Pandemic throws spotlight on social and governance issues

The Covid-19 pandemic has resulted in the focus on social and governance issues increasing amid heightened awareness of labour rights and public health, according to the Pensions Policy Institute (PPI).

A briefing note from the organisation, which examined the history of the environmental, social and governance (ESG) landscape, commented that environmental issues, particularly climate change, had traditionally received more focus than the other facets of ESG investing.

The PPI noted that, alongside the pandemic, the social and governance facets have also been pushed to further prominence by factors such as The Workforce Disclosure Initiative, which is run by ShareAction and part-funded by the Department for International Development, and seeks to improve the social element by encouraging companies to increase disclosure of workforce data.

The briefing note, which is planned to be the first in a series of three publications that explore the attitudes and approaches currently being implemented in relation to ESG, said there was “still a long way to go before all schemes have fully integrated ESG into their investment strategies”.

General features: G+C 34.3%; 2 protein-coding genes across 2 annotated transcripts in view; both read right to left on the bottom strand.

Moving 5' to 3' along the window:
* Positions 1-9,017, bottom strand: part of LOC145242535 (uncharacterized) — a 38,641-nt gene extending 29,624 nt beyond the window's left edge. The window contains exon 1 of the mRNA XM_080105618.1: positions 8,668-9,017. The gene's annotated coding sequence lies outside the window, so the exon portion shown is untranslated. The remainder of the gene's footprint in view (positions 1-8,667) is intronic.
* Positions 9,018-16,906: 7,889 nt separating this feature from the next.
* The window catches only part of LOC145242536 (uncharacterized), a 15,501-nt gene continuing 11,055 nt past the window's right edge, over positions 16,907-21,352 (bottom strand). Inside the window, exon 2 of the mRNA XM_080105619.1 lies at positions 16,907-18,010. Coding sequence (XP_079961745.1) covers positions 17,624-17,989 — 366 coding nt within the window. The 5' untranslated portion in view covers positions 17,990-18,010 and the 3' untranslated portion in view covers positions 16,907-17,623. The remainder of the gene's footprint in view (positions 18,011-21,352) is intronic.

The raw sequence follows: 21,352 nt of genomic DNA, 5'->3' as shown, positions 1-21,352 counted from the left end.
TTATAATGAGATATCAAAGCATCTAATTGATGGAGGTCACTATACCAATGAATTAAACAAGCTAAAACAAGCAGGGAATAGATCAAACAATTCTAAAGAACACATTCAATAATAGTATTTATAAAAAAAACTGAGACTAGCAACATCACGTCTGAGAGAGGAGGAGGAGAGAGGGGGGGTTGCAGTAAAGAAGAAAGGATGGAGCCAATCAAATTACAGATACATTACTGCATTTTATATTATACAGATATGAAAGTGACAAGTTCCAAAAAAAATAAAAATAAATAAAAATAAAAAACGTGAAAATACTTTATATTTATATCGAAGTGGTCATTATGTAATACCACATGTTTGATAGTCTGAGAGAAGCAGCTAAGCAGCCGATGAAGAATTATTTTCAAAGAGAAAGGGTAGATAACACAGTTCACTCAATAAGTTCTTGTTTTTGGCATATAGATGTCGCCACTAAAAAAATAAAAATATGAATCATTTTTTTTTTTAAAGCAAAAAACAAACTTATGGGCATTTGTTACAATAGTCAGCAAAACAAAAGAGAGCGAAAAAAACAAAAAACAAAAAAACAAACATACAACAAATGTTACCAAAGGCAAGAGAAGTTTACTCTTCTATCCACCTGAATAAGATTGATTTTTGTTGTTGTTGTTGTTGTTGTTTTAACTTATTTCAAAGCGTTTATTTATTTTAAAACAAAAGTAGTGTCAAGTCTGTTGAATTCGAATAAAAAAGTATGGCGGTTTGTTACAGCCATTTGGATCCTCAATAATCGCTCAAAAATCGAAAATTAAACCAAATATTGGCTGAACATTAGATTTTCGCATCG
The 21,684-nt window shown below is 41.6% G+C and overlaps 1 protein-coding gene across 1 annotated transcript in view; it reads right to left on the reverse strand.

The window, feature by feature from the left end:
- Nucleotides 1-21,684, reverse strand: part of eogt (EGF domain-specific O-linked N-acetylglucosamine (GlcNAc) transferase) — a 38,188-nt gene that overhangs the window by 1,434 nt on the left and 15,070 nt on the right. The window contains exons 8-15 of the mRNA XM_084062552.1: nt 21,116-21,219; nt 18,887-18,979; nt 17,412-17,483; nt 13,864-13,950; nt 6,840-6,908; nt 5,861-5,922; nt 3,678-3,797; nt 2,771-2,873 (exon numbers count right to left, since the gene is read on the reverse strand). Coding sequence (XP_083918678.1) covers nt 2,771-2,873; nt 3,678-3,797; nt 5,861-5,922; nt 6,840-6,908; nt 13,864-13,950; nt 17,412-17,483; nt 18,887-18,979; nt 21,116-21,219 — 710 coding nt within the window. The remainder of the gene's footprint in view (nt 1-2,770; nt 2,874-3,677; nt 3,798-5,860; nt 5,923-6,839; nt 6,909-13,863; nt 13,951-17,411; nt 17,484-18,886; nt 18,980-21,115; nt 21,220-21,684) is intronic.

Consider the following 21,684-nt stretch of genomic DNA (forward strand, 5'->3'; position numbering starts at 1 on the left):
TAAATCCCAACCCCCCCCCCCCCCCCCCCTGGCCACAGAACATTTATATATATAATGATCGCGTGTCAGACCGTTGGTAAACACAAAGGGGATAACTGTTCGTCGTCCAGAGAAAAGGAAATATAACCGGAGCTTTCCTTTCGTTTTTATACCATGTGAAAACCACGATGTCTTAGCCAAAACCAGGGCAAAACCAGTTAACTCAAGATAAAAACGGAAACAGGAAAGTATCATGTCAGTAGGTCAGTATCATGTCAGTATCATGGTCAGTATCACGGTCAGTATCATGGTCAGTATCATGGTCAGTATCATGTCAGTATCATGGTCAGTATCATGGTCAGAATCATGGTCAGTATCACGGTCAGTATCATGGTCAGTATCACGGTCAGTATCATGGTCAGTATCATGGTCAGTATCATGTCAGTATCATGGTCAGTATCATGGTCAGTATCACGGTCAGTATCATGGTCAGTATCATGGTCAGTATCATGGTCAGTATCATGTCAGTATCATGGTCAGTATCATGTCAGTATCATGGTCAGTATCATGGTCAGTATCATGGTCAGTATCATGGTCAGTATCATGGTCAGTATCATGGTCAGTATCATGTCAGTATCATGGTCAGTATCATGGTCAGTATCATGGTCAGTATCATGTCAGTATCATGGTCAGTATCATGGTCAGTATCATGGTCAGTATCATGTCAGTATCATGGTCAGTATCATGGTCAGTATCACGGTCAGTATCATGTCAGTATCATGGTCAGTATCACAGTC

It continued: “Although regulation has strongly encouraged trustees, providers and IGCs to become more informed on ESG issues, there are concerns that some trustees have treated the changes in regulation relating to ESG risk factors as a ‘tick box exercise’ rather than engaging with it in a meaningful way.”

The PPI noted that, following regulation changes in 2019, 57 per cent of pension professionals said the most common approach taken to ESG was no changes yet taken to the investment portfolio, but a genuine interest shown in the issue.

This is despite the fact that ESG integration strategies have shifted away from negative disinvestment screening approaches to plans that involve increased engagement and stewardship.

PPI said that, historically, many schemes did not recognise the financial nature of ESG risk-factors and were to heavily focused on short-term asset performance, which has highlighted the need to consider long-term risks.

The briefing note concluded: “As focus on all areas of ESG grows, it is increasingly important that schemes of all size and type consider and engage on these issues where they represent a financially material risk. While some schemes are doing a lot on ESG, others are earlier in the integration process and some may need greater support to overcome challenges.

“The following reports in this series will explore the approaches available to schemes and the opportunities and barriers they may face in choosing and implementing an approach. The series will also identify areas where there may be a role for increased support from government and industry to enable greater engagement with ESG issues.”

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